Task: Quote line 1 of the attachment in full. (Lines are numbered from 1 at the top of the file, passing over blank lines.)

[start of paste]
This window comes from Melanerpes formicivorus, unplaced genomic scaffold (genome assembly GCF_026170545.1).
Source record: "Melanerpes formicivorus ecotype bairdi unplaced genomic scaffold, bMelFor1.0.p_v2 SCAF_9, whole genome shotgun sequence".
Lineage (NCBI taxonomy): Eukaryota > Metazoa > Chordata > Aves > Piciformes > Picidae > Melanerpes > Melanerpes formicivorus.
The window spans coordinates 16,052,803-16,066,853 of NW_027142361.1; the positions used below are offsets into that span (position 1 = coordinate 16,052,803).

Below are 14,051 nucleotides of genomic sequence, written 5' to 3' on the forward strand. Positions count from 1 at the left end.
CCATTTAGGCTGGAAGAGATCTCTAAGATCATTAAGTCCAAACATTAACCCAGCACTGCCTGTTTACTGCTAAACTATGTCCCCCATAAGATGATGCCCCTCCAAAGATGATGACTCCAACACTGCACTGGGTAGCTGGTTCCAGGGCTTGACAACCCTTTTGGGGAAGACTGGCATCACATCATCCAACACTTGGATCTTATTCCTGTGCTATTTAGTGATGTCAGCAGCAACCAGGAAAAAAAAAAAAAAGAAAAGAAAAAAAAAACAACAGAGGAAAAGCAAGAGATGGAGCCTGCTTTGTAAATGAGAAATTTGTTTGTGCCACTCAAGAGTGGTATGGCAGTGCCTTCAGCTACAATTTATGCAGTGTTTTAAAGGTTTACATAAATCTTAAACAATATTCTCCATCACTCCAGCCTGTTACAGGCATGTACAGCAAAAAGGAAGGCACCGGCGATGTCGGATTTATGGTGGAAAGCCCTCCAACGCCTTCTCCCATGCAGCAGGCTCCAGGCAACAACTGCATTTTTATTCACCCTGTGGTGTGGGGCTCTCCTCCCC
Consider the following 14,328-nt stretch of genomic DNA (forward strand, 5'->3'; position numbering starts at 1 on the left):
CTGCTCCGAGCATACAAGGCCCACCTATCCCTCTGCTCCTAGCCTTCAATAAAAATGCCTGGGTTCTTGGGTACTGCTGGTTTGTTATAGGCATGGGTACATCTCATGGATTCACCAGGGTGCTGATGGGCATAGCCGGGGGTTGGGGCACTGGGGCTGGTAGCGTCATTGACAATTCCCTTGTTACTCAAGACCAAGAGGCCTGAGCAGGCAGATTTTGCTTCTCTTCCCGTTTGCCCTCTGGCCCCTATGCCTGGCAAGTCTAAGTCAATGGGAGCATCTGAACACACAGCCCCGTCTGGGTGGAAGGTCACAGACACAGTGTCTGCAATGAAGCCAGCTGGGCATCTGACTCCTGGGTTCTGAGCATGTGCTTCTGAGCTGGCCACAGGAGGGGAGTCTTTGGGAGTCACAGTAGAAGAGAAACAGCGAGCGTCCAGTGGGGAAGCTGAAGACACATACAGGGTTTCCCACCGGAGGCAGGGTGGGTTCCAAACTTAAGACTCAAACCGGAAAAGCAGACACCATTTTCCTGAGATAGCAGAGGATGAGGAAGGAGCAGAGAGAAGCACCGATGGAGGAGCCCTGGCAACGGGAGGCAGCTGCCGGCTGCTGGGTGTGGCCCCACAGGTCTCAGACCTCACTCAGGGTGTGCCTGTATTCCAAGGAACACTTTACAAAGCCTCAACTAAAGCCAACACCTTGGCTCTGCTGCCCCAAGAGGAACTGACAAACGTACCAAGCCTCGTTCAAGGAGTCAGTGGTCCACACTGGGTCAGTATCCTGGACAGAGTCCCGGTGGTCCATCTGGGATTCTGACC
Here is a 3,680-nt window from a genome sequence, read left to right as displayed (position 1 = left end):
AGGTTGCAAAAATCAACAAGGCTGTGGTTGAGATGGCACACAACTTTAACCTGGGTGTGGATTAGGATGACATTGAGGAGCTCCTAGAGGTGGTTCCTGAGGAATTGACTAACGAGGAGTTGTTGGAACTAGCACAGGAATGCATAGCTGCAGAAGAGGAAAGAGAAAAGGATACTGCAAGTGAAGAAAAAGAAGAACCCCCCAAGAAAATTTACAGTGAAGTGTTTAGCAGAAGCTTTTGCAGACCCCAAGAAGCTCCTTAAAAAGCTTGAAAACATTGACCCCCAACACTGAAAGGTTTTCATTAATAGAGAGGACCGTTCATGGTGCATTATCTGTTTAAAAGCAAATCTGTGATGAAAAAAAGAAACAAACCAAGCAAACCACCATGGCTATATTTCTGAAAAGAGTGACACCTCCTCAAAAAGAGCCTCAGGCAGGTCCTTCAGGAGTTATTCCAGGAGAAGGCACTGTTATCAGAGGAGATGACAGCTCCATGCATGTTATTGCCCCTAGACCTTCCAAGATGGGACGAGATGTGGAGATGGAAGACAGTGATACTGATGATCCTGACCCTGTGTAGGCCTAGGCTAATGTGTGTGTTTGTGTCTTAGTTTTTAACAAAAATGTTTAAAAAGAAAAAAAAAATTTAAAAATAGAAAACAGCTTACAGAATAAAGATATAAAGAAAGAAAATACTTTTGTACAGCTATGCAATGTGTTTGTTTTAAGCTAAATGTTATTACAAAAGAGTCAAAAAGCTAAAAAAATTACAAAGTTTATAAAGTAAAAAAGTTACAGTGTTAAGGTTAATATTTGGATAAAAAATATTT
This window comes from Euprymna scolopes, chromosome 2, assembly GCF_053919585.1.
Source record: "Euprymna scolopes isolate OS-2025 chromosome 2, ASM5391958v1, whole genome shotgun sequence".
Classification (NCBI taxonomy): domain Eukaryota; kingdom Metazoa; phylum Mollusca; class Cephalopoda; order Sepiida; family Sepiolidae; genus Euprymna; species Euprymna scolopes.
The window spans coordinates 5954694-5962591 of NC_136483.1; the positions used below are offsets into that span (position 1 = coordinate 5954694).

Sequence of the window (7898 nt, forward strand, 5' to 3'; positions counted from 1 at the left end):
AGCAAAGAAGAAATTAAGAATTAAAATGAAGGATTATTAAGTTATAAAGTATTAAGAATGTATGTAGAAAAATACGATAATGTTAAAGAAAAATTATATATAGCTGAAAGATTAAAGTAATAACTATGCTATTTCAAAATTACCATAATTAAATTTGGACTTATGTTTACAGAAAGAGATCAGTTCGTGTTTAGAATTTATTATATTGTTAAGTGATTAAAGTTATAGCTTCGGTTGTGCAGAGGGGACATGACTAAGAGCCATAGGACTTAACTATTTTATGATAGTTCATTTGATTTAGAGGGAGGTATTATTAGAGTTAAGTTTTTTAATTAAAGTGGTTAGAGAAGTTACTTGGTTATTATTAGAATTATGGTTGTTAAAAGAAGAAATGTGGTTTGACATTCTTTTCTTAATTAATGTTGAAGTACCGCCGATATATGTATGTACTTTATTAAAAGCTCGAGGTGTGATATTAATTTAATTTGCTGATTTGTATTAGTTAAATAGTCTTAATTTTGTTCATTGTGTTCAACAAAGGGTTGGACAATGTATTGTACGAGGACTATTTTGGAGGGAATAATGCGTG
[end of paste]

This window comes from Melanerpes formicivorus, unplaced genomic scaffold (genome assembly GCF_026170545.1).